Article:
BWW Review: LITTLE MISS PERFECT Encourages Audiences to 'Face Your Beast'
Think back to your high school years for a moment. Hopefully, for the most part, the memories are good, funny, positive thoughts of friends, parties, graduations, and dreams of the future. The laws of being a teenager, though, more than likely ensured that bouts of self doubt, insecurity, and self consciousness creeped their way into daily life, making those already awkward years even more awkward. The new film LITTLE MISS PERFECT, written, directed, and produced by Marlee Roberts, takes and in depth look at these insecurities and how they can so easily grab hold of the teenage mind and wreak havoc if left unchecked.
More specifically, LITTLE MISS PERFECT chronicles THE LIFE of Belle (played by Marlee's sister, Karlee Roberts), an over-ambitious high school freshman who stumbles upon a blog promoting anorexia and other eating disorders. At first, the site catches her attention, but she quickly moves past it, knowing that something about it is wrong. However, as family troubles and daily social and academic pressures begin to grow, what once was a passing CURIOSITY becomes an obsession - and a way to control an otherwise chaotic world. Belle soon finds herself tumbling down the rabbit hole as her eating disorder takes hold of her life. Her social life all but vanishes, and she starts missing classes. In the end, she finds that she must rely on her family and her true friends to help her confront and overcome her demons, once and for all.
LITTLE MISS PERFECT premiered on Friday, March 4, 2016 at the Director's Guild Theater in New York City. The cast, which, in addition to Karlee Roberts, includes Isabella Palmieri, Tom Degnan, Charlie Swan, Eden Wright, and Broadway star Lilla Crawford, came out to support the film, which holds a special place in their hearts.
"The story stemmed from my actual high school experiences," explains Marlee Roberts, who, like Belle, stumbled upon a pro-eating disorder blog when she was in high school. "It's so intriguing, and you're curious, and being a teenager, you're like, 'Yeah, I want to rebel and I want to do something like this,' but then on the inside, you're like, 'Okay, I know that's not right." The film touches on that disparity, and hopes to serve as a forum for girls who, like Marlee, have found these kinds of sites and are confused by what they're trying to promote. "My thinking with the film is, if we can find that community elsewhere and we can bring it up and we can be like, 'Hey, yeah, we're all feeling this,' we might not need to go to something that's unhealthy."
Marlee's sister, Karlee, who plays Belle in the film, explains that her character "has to realize that not everything can always be perfect." Karlee spent a lot of time researching her role, watching documentaries, reading about eating disorders, and speaking with child and adolescent psychologists to learn more about the mentality behind anorexia and other eating disorders. "Belle tries to control her life by controlling her weight," she explains. In the end, though, says Karlee, it's important to "be comfortable with who you are and know that you can't always be perfect all the time."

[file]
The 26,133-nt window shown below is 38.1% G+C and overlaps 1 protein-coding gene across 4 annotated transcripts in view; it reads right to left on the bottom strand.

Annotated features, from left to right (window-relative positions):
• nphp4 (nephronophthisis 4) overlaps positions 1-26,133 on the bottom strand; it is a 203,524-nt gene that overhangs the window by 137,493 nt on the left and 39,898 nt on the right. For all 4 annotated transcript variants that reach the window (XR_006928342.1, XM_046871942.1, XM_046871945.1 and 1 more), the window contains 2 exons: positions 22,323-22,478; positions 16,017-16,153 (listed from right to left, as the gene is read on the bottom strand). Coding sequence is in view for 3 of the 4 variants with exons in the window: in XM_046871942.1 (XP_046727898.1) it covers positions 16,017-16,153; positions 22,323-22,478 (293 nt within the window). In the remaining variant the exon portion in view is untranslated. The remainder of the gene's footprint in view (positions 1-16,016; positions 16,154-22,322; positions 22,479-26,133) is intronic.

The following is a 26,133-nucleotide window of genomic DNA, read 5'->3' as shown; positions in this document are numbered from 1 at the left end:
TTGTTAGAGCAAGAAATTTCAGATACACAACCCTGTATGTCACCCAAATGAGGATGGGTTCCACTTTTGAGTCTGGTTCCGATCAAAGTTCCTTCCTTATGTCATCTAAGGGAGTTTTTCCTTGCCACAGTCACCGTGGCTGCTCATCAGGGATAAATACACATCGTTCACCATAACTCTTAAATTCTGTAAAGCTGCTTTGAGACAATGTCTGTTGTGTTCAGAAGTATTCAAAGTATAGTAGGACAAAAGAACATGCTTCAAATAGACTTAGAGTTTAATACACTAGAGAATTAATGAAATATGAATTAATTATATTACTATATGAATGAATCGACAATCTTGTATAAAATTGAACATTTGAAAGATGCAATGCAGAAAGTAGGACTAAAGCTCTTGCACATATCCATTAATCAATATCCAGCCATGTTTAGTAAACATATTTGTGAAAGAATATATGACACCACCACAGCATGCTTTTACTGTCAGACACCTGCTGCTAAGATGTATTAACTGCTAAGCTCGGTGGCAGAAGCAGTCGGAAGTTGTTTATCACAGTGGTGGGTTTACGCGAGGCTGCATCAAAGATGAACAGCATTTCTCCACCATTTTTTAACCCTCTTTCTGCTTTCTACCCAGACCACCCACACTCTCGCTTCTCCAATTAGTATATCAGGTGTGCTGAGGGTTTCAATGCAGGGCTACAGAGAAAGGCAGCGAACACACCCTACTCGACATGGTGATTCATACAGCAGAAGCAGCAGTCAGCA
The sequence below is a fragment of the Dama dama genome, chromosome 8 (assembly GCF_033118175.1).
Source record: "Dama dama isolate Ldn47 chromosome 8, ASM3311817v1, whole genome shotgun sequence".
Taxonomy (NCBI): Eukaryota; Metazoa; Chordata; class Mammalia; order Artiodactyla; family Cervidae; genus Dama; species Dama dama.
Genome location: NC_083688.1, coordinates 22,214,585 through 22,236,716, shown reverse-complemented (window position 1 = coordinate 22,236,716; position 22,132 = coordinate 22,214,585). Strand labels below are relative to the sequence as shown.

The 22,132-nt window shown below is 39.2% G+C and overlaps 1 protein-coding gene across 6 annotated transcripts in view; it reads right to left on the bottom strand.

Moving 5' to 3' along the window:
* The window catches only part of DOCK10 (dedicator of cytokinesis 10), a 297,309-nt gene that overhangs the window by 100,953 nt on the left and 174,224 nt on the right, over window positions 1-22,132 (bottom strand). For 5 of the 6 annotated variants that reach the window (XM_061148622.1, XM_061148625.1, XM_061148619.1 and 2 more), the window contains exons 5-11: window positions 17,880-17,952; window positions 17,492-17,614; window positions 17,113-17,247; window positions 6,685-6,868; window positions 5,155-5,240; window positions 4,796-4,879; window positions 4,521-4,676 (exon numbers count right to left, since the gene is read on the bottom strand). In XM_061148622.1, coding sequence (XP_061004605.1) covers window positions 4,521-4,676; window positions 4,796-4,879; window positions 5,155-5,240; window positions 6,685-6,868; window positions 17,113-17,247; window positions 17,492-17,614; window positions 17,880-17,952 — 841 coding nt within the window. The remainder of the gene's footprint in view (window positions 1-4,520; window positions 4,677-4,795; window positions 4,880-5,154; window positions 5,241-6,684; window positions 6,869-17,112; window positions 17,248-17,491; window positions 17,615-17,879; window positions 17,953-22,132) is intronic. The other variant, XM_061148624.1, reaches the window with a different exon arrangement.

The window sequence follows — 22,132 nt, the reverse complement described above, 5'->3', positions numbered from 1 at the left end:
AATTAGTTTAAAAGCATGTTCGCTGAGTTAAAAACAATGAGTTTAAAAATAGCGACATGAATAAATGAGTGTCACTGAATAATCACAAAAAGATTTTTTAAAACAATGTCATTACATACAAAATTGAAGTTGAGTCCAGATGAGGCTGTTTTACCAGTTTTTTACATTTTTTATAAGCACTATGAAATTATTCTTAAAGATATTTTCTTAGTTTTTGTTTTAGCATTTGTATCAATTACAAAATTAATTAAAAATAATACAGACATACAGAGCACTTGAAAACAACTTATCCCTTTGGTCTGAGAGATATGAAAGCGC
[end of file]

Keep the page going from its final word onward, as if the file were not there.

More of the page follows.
Lilla Crawford, who plays one of Belle's best friends, Olivia, spoke to BroadwayWorld exclusively about the stigma that is so often associated with eating disorders, and how her character tries to break those misconceptions. "What's interesting about [Olivia] is she is kind of the first one to come up to Belle and say, 'Hey, what's going on?' She's very upfront about it."
The film, Crawford says, appealed to her for many reasons. "I love that Marlee is a young woman, and we don't get a lot of directors that are young women! I love women who take the lead, and that was probably reason number one."
Women directors certainly do fall in the minority when it comes to filmmaking. According to Marlee, the stereotype of woman directors did eek its way onto set, but didn't hinder the filmmaking process for very long at all. "Generally, when I'm on set, people are like, 'Where is the director?' They're like, 'Are you an actor?' And I'm like, 'No, I'm directing you today!'...Once we get over that hurdle, then people take it seriously, they know that we're here to work, and that's fine. But it's always kind of funny to have that initial reaction from everybody."
Crawford and the rest of the cast certainly admire that tenacity in Marlee, and completely stand behind this film as a message to young girls across America who may be suffering from the same things Bella is in the film.
"The best way to reach out to people is to make a movie," explains Crawford. "Movies and songs and TV it's all very powerful and it gets the message out there."
What exactly is that message? Every single cast member, crew member, and viewer alike took away the same message from the film, including Broadway actress Kara Oates: "I hope that people take away hope from the film! Every day's a new day, and we have to make the best of it!"
The film certainly does convey a message of hope. Growing up is a tricky thing to navigate, especially when social, academic, and family pressures are all added into the mix. That, coupled with today's social media, where you can measure your popularity by the number of likes a photo gets on Instagram, makes for a dangerous cocktail of insecurity, self-doubt, and anonymity. LITTLE MISS PERFECT, which is Marlee's first feature film, handles what is an extremely delicate subject matter with careful precision, and shows teenagers that they are not alone.
What's up next for the film? Marlee revealed during an audience Q&A session that they'd like to take it around to high schools, and possibly even middle schools, in an effort to make sure that it is seen by as much of its target audience as possible. This way, no teen will have to feel like they're struggling alone.